University of Louisville Trusts in the Future of Epidural Stimulation

Spinal Cord Injury imposes dramatic and life-changing effects on as much as 500,000 patients worldwide annually. Whilst the lost of voluntary movements, or paralysis, is most commonly known as one of the major symptoms of the injury, Spinal Cord Injury patients are, in fact, suffering from several other conditions, some of which include chronic low blood pressure, sexual dysfunction, the lost of bowel and bladder control, and more.

The absence of the cure for Spinal Cord Injury is driving researchers and medical institutions from across the globe in search for one. In the past few years alone, their effort has brought forward several fruitful and promising results, giving new hope to the Spinal Cord Injury patients like never before.

Amongst several researches’ groundbreaking findings includes one that was conducted by Glenn Hirsch, M.D., a professor of Cardiology from the University of Louisville (UofL), in collaboration with Susan Harkema, Ph.D., and other researchers at the Kentucky Spinal Cord Injury Research Center (KSCIRC).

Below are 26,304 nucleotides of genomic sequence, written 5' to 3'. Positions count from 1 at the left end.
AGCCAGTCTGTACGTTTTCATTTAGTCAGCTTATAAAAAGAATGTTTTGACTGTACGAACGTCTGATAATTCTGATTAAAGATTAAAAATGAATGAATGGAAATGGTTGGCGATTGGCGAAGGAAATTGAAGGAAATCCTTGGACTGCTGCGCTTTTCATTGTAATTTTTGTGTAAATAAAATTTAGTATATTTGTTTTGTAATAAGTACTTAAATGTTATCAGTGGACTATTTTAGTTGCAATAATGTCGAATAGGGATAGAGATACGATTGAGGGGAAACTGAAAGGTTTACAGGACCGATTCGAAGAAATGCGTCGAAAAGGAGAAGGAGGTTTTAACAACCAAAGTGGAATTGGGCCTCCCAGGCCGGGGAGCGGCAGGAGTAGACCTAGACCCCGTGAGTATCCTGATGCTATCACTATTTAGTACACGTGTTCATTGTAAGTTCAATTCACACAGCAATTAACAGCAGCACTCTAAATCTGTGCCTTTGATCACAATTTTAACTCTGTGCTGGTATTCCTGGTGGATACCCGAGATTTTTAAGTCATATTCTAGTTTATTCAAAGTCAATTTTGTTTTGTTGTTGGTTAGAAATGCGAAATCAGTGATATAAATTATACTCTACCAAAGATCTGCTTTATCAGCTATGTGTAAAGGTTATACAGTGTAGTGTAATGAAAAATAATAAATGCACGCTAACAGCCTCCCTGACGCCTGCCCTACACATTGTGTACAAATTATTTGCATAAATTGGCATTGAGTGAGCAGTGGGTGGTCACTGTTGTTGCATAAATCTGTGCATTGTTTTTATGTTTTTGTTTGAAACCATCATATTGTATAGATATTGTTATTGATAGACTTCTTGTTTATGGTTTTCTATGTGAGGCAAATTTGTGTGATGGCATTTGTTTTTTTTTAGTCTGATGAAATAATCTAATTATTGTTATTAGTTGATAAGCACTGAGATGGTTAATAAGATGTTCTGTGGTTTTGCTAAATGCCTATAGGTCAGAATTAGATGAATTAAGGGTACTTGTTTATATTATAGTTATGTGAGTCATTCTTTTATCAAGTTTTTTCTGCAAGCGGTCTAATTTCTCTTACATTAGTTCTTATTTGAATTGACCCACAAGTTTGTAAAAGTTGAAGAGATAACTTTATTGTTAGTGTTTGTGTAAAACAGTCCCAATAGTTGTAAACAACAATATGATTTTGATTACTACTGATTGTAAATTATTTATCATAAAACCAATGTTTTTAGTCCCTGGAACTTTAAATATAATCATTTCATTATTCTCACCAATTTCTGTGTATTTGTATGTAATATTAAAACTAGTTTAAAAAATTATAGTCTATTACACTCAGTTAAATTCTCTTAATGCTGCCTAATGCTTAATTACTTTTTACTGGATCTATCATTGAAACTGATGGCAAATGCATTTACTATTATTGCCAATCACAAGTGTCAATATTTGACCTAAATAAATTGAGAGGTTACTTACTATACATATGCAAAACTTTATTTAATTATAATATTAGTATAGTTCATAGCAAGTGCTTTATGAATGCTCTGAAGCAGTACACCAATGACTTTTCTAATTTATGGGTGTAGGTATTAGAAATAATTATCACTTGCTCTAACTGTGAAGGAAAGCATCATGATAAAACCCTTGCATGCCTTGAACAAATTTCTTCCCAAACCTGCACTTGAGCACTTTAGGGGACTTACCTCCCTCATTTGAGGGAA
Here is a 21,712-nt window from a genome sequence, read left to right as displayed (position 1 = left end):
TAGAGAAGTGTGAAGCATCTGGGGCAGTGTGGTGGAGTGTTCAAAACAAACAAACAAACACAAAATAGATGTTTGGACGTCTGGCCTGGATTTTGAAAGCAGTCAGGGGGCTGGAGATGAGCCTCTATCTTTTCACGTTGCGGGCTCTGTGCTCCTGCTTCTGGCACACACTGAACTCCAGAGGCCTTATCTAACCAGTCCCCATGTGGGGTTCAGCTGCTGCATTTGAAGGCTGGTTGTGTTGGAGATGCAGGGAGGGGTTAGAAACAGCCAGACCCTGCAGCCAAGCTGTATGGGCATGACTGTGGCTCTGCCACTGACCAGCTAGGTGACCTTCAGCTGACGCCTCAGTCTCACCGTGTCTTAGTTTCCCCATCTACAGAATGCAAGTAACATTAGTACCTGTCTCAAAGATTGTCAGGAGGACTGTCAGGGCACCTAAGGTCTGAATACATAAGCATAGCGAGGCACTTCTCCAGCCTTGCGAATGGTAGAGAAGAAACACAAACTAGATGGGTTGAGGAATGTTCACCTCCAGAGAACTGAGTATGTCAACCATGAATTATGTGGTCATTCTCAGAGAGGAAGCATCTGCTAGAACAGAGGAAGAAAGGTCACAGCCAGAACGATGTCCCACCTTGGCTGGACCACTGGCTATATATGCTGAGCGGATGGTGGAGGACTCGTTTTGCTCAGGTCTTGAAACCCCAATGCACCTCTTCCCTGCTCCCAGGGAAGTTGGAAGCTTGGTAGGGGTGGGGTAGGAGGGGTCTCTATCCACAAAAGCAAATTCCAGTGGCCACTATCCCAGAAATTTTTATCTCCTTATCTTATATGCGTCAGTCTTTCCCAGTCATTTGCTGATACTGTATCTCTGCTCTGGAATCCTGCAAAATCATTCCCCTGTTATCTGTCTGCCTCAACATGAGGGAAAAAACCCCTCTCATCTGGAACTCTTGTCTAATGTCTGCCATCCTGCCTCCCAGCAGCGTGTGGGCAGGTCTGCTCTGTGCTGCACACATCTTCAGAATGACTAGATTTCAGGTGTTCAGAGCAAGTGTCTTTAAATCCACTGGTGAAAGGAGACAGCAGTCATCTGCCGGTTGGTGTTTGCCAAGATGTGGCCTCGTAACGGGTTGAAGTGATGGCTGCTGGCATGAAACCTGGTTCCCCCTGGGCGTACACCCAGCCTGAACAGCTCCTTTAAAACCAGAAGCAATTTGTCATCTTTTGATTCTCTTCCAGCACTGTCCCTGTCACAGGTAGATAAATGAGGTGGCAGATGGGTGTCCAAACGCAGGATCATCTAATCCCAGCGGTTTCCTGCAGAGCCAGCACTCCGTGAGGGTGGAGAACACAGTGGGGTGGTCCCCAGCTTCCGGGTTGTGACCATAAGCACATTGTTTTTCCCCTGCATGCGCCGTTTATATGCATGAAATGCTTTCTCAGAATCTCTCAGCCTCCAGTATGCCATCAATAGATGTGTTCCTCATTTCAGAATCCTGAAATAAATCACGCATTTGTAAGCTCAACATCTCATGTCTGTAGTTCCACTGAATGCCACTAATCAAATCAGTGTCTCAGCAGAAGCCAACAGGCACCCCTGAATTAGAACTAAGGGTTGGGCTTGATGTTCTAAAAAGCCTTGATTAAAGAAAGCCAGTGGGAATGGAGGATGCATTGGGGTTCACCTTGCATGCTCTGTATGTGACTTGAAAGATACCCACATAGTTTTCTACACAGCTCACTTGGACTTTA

This involves the implantation of the Epidural Stimulator device in four cervical level Spinal Cord Injury patients. These patients are reportedly suffering from chronic low blood pressure, a condition that is causing several complications and is preventing them from performing daily activities.

Following the implantation of Epidural Stimulation device, however, the research results show a breakthrough result. Once the device is switched on, these four Spinal Cord Injury patients’ blood pressure is elevated to a normal range, and dropped once the stimulation halted.

Stefanie Putnam, one of the four patients who was the subject of the study, shared her feelings and excitement what Epidural Stimulation implant has done to her. “With Epidural Stimulation, I immediately felt the effects. I went from feeling like I was glued to the floor to elevated- as though gravity was not weighing me down. I feel alive.”

This finding by UofL and KSCIRC adds fundamental strength to previous research study at KSCIRC, where improvements in terms of voluntary movement, standing and stepping, bowel, bladder, and sexual functions are recorded. Trusting in the groundbreaking potential of Epidural Stimulation, University of Louisville will continue to further explore Epidural Stimulation and its potential to put Spinal Cord Injury patients back on their feet.

 

H/T: Innovation and Tech Today